Sleep Myoclonus

Sleep myoclonus is a form of myoclonus which occurs during sleep, usually in the stage just before deep sleep. Sleep myoclonus will rarely disturb the subject or bed partner to the point of waking and disrupting sleep, but may indicate the presence of sleep related findings or disorders such as restless legs syndrome and Periodic Leg Movement during Sleep (PLMS).

Myoclonus is a brief twitching of the muscles, and can occur separately or in groups, as well as in a sequence or at random. Myoclonus may be a sign of other nervous system disorders including Parkinson’s disease, Alzheimer’s, multiple sclerosis and epilepsy. Myoclonus is manifest by sudden jerks or contractions of the muscles, and also of the muscles uncontracting or relaxing after contraction.

A common form of myoclonus during wake is hiccups, which are quick contractions affecting the diaphragm. Myoclonus, especially sleep myoclonus in particular, are not harmful or life threatening, though some of the more complex forms of myoclonus may indicate the presence of other potential nervous system issues.

Sleep myoclonus primarily affects the fingers, toes, lips and eyes, and is often barely perceptible to anyone watching the person in their sleep. Sleep myoclonus has been shown to have some connection to stimulus- sensitive myoclonus, whereby contractions may be caused or increased by environmental factors such as light, sound or movement.

Myoclonus has been connected to several areas of the brain, and in many cases stimulus-sensitive myoclonus has been shown to be an overreaction of the brain in areas that control movement in response to startling events.

Myoclonus is common in individuals.

Myoclonus on its own does not necessarily require any treatment, but if someone with myoclonus is exhibiting unaccountable symptoms of insomnia, it may be necessary to look into it further. The first step should be to rule out any other sleeping disorders that could be causing the problem by taking an overnight sleep study. The polysomnogram will not only detect any other possible sleeping disorders, but may also indicate whether the myoclonus itself is causing restless sleep.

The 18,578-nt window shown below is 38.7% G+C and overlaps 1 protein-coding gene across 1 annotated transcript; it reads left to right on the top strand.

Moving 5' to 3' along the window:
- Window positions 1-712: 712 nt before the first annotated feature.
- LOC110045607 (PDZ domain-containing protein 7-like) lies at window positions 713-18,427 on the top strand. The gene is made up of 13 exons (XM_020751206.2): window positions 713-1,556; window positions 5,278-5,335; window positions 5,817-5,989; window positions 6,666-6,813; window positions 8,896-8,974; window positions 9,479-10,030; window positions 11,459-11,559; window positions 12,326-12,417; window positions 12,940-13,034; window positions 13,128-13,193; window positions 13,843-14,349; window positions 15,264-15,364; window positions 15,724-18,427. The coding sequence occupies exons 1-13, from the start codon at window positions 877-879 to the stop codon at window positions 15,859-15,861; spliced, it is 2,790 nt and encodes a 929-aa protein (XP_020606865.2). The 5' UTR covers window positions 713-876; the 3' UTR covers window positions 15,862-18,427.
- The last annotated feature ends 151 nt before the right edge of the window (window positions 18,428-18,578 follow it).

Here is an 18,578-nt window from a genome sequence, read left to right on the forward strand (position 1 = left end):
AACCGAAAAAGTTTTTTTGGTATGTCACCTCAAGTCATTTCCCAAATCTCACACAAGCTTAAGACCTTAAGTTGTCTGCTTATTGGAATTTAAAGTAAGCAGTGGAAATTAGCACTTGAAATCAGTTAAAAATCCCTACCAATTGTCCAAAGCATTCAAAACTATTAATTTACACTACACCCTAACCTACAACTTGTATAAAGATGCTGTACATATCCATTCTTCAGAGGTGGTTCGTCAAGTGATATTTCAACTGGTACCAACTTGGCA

Treatment for myoclonus is centered on medications which relax the muscles and inhibit contraction. Clonazepam is a commonly issued drug for sleep myoclonus, and when taken near bedtime has the added benefit of causing drowsiness. For this reason it should only be taken before bed, and not as a cure for myoclonus during waking hours. The body may also develop a tolerance for the drug and lessen its usefulness, so the more sparingly it is used, the greater the length of time it will remain useful. Sodium valproate can be used separately or in conjunction with clonazepam to treat myoclonus as well.

Other treatments may also improve other nervous system disorders that may be present during sleep in addition to myoclonus. These include barbiturates, phenytoin and primidone.

 

Reviewed September, 2007

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9 thoughts on “Sleep Myoclonus

  1. I want to know if sleeping myoclonus is a form of epilepsy. I was diagnosed with sleeping myoclonus before I was diagnosed as an epileptic more than 30 years ago. The type of epilepsy I have is complex partial seizures / focal seizures.

  2. I believe I may have this as well. I am having a sleep study done in 2 weeks for night seizures. I have these seizures every other night and they wake me up with severe pain in my back. My muscle relaxers don’t seem to be helping me much anymore. I also have complex partial as far as the Dr knows anyway. My neck, lower back and arm are the parts affected in my sleep.

  3. I have noticed that I have this as well…. my fingers, legs, arms, shoulders, etc, twitch, shake, and I have even swung outward with my arms. I notice this when trying to fall asleep. My husband noticed that while I was sleeping, my whole body goes through it on and off throughout the night. I don’t know what to do and I don’t know how long I have been suffering from this.

    1. We are same symtoms. Me also when i traying to go bed in falling sleep the syntoms are attack me. So that i cant sleep properly sometimes im waking all the night. Is terrible for this kind of disseas.

    2. I have a little girl with autism and she does the same right before sleeping..lots of hand/finger movement plus one arm and shoulder moving outwards, legs too restless. I think she gets night terrors too. It has been happening for a while now..didnt know until I read this post that other people are experiencing the same

  4. my gf says my arm will twitch a few min later my leg will twitch and then my whole body will twitch repeadly everynight for a hour and a half before she falls asleep

    1. I am wondering if I might have this. I have not slept at all for the last 2 nights because I cannot stop moving and twitching. My torso is most affected and my stomach muscles Will contract multiple times in a row. Happens whatever position I lay in.

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